Now the player can build exactly once per turn and produce once if he wants to and can. You can build either the card you have just taken or one of your hand cards, as long as you have the necessary building points. You get them through your position on the action strip in this round or in the form of a building tile or you can buy them for 2 money each.
You always need two production points for production. If you lack one or even both, you can buy them for 1 money per point. The production action always gives something to all production fields in your city: money, building tiles or an influence marker.
The Great City of Rome board game offers various strategic possibilities to collect victory points. Residential buildings are counted in contiguous neighbourhoods of the same type, but only count at all if public buildings are adjacent to them, which function as multipliers. A residential area should border as many differently coloured public buildings as possible.
The aqueducts and temples now also score points according to certain rules and also the remaining money, the collected influence markers and any influence cards won.
When calculating the final points of each player, the scoring pad provided is a good help to not forget any point.
What makes the Great City of Rome board game stand out from other citybuilding board games like NEOM or Carpe Diem? The most decisive element in this game is the betting mechanism on the action strip. In each round, you have to decide whether you want to choose a card earlier or have more action points at your disposal.
The fact that the order of the building points and production points as well as the display of the building cards changes from round to round provides additional variety.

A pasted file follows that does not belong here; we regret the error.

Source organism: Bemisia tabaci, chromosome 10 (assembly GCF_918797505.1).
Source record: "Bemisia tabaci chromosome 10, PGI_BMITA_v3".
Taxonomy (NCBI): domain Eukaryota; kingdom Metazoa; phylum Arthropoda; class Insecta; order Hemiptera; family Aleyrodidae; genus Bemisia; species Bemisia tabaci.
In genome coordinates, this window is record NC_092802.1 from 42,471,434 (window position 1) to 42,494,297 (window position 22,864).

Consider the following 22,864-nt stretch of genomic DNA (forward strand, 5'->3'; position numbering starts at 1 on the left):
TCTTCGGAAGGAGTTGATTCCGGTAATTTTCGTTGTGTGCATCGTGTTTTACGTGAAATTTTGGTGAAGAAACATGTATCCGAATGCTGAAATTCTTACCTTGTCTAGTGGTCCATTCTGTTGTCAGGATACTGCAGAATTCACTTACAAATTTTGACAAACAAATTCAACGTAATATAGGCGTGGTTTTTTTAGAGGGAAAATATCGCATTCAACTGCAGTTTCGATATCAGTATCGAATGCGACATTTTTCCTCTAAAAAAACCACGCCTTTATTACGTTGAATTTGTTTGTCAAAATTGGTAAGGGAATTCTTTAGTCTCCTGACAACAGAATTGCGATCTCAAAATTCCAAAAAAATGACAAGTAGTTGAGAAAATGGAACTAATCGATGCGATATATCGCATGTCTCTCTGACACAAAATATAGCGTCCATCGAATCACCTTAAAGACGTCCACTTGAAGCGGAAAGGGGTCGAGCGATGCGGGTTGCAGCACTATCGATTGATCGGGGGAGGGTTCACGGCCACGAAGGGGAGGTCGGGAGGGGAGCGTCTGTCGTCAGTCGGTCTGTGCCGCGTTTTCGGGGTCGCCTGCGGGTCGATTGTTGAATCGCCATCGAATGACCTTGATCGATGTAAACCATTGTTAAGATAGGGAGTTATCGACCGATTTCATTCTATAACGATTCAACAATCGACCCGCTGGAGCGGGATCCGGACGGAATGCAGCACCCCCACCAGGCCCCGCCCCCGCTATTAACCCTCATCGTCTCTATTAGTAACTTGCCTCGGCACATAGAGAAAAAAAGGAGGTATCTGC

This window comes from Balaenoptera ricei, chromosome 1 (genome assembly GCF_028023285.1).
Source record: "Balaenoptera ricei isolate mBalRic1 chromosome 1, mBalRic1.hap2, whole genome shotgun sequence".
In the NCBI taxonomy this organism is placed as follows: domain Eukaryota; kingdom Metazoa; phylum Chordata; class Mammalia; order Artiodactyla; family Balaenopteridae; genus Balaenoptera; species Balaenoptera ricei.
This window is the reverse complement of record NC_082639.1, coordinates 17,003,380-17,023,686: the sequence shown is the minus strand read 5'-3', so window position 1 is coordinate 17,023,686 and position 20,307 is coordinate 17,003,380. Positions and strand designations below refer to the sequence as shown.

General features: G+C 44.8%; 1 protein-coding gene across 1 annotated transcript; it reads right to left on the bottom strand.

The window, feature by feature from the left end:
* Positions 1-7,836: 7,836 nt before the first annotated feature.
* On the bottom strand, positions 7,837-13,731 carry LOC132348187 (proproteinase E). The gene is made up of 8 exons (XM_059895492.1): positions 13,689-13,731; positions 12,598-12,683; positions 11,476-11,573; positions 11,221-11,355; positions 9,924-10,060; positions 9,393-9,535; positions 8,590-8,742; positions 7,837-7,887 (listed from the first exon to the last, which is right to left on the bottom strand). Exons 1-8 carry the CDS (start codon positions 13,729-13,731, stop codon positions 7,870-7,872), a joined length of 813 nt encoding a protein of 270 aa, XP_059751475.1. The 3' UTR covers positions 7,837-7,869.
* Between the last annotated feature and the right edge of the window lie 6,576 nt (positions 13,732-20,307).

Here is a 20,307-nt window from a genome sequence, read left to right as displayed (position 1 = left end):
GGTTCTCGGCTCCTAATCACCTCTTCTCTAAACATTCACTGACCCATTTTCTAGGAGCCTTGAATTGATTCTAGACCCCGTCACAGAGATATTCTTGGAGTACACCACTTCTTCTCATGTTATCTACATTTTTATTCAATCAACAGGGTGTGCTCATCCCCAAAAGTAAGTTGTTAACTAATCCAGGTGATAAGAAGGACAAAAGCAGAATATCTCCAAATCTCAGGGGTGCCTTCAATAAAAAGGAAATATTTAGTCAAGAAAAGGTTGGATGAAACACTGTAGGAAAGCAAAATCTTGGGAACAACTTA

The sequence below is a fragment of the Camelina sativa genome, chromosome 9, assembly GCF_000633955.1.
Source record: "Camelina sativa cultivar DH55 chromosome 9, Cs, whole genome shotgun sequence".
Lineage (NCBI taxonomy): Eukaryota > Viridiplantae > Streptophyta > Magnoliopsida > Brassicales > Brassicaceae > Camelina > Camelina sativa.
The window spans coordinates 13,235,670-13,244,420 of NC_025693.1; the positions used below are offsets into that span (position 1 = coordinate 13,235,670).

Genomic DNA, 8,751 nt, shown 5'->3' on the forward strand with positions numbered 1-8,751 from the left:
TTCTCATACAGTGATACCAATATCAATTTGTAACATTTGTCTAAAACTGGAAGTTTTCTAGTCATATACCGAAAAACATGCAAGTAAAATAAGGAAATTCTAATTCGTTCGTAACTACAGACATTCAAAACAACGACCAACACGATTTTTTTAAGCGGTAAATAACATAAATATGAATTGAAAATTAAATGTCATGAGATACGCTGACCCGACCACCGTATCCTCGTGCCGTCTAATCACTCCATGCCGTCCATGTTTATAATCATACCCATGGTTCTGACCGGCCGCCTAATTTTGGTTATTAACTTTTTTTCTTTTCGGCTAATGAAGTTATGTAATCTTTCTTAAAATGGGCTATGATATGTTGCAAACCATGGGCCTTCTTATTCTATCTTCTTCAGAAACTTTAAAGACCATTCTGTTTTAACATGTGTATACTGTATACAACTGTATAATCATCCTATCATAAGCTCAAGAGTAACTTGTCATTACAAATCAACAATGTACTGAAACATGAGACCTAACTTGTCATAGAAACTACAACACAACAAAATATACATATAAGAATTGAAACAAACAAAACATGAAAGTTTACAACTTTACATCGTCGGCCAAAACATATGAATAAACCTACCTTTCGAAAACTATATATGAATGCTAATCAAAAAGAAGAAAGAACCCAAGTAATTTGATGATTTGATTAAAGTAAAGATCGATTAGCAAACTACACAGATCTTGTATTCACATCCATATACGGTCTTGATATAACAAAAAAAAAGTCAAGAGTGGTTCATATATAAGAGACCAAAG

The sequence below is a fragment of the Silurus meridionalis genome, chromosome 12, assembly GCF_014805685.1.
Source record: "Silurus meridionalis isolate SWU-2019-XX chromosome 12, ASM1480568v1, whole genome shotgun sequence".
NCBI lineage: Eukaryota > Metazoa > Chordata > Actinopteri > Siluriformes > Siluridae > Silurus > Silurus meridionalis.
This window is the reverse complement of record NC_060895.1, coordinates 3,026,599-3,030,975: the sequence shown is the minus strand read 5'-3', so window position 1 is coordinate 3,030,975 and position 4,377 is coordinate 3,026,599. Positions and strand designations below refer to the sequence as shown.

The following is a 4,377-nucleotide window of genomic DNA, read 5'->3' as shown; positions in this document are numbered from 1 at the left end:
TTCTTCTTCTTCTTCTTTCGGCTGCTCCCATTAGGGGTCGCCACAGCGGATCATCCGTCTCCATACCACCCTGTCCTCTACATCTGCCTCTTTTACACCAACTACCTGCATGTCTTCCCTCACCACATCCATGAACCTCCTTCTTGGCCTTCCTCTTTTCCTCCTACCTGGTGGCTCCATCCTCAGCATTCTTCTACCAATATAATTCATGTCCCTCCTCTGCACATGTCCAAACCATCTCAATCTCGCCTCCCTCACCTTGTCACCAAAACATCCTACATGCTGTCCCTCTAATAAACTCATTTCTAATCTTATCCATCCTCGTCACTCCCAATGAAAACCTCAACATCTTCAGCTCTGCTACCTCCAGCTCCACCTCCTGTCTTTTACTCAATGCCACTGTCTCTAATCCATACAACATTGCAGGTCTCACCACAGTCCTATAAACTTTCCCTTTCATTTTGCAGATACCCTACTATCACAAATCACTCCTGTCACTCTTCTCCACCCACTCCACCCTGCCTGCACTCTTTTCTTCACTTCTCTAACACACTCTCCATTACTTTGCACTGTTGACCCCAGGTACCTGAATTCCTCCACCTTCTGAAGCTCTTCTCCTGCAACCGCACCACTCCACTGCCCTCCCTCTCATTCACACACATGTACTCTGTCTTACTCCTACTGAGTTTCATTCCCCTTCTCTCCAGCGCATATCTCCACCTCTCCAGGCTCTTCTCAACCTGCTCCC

Of course, many other strategic aspects play a role in the Great City of Rome board game, such as the choice of which card to build and where to place it, these are similar to other games.
For a connoisseur game, the Great City of Rome board game is easily accessible and not difficult to learn. Once you understand how a turn goes, you rarely need to look at the rules, which are written in a very understandable way. We also liked the fact that you can use different strategies.
In the game with four players, one of us won all the influence cards, which earned him a good chunk of points. Another player was the queen of the water supply with three aqueducts and a third player had accumulated a lot of money through strong production.
However, this player came in last place – the player who won owed her victory mainly to an almost perfect residential area with 4 blocks of flats of value 4 and adjacent to public buildings of all colours. As if that were not enough, this player also had 3 temples whose conditions she fulfilled and thus became uncatchable.
The basic gameplay of citybuilding is not new, but with the action strip, the game authors have integrated an interesting decision-making moment into the game mechanics.
Easy to understand and you quickly get into the game without having to look at the rules: this makes the connoisseur game suitable not only for strategy game fans but also for families. Due to the different strategic possibilities and the uninfluenceable size of chance, which decides which building cards are on display, the games also offer variety for adult rounds.
The Great City of Rome board game is a classic city-building game that is not only fun for connoisseurs because of its intuitive approach. Various strategies can lead to victory in ancient Rome and ensure varied games.